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A monstrously charming mockumentary

September 17, 2004|Kenneth Turan | Times Staff Writer

"Incident at Loch Ness" is an amusing mock documentary that spends considerable energy artfully trying to make you believe it's real as real can be. The movie is transparently a fake, but its counterfeit nature is the heart of its charm.

Directed by screenwriter Zak Penn from a script that was largely improvised, it's kind of an art-house "Anacondas," a search for a legendary monster done as a clever sendup of all kinds of features, from cinema verite documentaries to adventure films to the works of one of its stars, director Werner Herzog.

"Loch Ness" is so archly conceptualized that some explanation is necessary. While everyone in the cast is a real person, they are all engaged in playing fake versions of themselves. "Loch Ness," like some intricate Chinese box puzzle, has us observe these fake real people as they make not one but two fake films. Fortunately, it's all a lot easier to enjoy than to explain.

Fake No. 1 is a cinema verite documentary allegedly being made by cinematographer John Bailey and called "Herzog in Wonderland" after its subject, a filmmaker certainly worthy of that level of attention.

The director of 40 to 50 films (the man himself says he's unsure), Werner Herzog is best known, as he ruefully admits, for "getting myself into dangerous situations, making quote-unquote adventurous films," most notably two epic Latin American productions starring Klaus Kinski, "Fitzcarraldo" and "Aguirre: The Wrath of God."

Herzog turns out to be not only a celebrated director but a first-class actor as well. He brings an invaluable conviction to playing the fake version of himself, displaying a genuinely invigorating and unconventional mind as well as the willingness to gently mock his own serious image as a seeker after truth.

The second fake film is the one Herzog himself is supposedly directing, "The Enigma of Loch Ness," produced by a man named Zak Penn and not so much a search for the legendary Scottish monster as, in typical Herzog fashion, an exploration of the creature as "a figment of our collective dreams and nightmares."

In real life, Penn is a successful screenwriter ("Suspect Zero" is his latest) who wanted to direct. So he came up with this story and cast himself as a writer who wanted to produce. That role allows him to say things like "We need to talk" and "I respect that" as he pushes people around and in general has considerable fun sending up behaviors his day job forces him to deal with on a regular basis.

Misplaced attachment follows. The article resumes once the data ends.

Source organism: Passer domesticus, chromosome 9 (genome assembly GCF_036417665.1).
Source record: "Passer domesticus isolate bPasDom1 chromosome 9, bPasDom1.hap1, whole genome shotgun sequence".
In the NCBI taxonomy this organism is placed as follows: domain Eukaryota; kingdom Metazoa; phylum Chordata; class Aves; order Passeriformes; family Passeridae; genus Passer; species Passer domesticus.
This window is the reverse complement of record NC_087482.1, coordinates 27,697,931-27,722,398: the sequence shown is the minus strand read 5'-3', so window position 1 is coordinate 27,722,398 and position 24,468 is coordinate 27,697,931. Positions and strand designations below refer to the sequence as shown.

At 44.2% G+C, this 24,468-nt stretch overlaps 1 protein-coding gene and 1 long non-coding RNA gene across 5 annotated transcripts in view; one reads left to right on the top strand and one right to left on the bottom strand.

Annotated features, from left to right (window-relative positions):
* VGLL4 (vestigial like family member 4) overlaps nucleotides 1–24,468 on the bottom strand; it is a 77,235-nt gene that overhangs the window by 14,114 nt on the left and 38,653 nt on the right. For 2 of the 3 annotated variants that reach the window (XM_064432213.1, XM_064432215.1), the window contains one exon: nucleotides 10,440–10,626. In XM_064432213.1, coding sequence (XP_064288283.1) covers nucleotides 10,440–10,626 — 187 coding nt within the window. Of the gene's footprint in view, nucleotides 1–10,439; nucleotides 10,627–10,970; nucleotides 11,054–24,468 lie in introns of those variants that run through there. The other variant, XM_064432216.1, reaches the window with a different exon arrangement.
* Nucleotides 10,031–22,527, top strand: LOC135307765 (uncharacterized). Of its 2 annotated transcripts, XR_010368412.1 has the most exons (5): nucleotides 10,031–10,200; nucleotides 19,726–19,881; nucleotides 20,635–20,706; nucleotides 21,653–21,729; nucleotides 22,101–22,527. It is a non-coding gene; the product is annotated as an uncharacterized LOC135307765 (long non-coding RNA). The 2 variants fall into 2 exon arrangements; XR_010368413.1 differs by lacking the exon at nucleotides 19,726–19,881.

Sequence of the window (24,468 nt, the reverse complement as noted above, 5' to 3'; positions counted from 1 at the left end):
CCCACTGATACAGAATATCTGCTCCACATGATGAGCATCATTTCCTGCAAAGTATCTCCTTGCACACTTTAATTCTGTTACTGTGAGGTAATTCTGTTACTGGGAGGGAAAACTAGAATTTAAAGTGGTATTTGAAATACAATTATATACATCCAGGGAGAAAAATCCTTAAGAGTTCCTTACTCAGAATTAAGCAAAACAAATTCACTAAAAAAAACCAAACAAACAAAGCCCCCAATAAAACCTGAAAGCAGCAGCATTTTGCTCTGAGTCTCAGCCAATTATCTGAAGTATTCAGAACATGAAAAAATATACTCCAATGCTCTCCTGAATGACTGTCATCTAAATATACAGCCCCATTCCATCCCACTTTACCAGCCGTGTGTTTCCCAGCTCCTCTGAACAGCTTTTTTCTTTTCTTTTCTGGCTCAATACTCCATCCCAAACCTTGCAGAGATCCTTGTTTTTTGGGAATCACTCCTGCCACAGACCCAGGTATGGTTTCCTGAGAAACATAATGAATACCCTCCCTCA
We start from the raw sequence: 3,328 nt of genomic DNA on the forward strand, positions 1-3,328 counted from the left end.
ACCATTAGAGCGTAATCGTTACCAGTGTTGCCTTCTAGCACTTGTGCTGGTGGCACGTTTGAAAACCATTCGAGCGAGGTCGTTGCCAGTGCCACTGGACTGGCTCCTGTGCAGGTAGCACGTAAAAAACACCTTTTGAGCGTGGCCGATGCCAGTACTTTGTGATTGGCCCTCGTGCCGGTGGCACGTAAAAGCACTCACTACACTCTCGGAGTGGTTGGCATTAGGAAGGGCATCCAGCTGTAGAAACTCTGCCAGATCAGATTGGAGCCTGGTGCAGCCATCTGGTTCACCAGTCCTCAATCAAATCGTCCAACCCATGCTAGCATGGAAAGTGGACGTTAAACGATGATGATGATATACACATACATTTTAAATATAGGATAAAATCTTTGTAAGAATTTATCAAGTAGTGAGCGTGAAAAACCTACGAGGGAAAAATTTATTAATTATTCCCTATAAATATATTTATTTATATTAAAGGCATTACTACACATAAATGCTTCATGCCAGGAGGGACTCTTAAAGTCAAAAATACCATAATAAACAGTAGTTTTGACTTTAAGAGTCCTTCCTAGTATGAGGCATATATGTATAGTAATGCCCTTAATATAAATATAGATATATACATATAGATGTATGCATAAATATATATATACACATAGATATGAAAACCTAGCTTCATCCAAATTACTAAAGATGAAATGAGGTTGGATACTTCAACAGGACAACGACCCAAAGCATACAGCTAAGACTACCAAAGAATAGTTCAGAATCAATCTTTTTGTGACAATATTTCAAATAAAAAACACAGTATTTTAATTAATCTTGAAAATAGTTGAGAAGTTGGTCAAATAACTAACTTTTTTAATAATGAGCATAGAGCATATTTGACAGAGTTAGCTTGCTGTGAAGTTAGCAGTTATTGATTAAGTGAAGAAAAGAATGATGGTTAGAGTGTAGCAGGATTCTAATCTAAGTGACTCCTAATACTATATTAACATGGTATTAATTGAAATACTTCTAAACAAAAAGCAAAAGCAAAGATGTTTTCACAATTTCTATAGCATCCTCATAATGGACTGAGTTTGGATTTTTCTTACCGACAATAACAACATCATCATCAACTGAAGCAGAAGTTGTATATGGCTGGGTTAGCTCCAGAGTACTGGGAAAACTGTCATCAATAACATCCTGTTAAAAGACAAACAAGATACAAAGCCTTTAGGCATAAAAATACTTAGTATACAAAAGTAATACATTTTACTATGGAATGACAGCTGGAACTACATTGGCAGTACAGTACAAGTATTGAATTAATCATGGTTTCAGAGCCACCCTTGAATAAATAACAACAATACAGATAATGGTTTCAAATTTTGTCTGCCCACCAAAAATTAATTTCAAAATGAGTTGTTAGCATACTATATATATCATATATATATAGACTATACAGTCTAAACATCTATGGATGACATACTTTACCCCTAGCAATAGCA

So off to Scotland go Herzog and his crew, including real-life veteran cinematographer Gabriel Beristain and soundman Russell Williams. With Bailey and his crew watching every move this crew makes, there is plenty of time to photograph people like the amusing Michael Karnow, a self-described crypto-zoologist who specializes in investigating animals that don't exist.

"Incident's" joke-within-a-joke is that producer Penn has a much cheesier film in mind than his director does. Penn tries to get everyone to wear identical jumpsuits (with the world "expedition" misspelled on the back) and employs Kitana Baker, a fetching veteran of Miller Lite "Cat Fight" commercials, as a sonar engineer so he can include shots of her in an abbreviated red, white and blue bikini. Naturally, we are privy to everything because people who have secrets to tell conveniently forget to close doors all the way.

Meanwhile, in the depths of the loch, a monster waits. Or does it?

While this tongue-in-cheek structure has playful charms of its own, "Incident" has side benefits as well. We get to see Ricky Jay perform a classic bit of mind-bending close-up magic and hear Herzog, a great raconteur, tell stories and raise questions about everything from the nature of truth to why all people abducted by aliens are overweight and Western. While Zak Penn has his character exclaim "how much cooler the truth is than fiction," this film takes pains to prove just the opposite.


'Incident at Loch Ness'

MPAA rating: PG-13 for brief strong language

Times guidelines: monster attacks

Werner Herzog ... Werner Herzog

Zak Penn ... Zak Penn

Michael Karnow ... Michael Karnow

Kitana Baker ... Kitana Baker

Released by Eden Rock Media. Director Zak Penn. Producers Zak Penn, Werner Herzog. Executive producers Thomas Augsberger, Jay Rifkin. Cinematographer John Bailey. Editors Howard E. Smith, Abby Schwarzwalder. Costumes Annie Dunn. Music Henning Lohner. Production design Jackie Smith. Art directors Careen Todd, Katherine Ferwerda. Running time: 1 hour, 30 minutes.

At the Nuart, 11272 Santa Monica Blvd., West L.A. (310) 281-8223.

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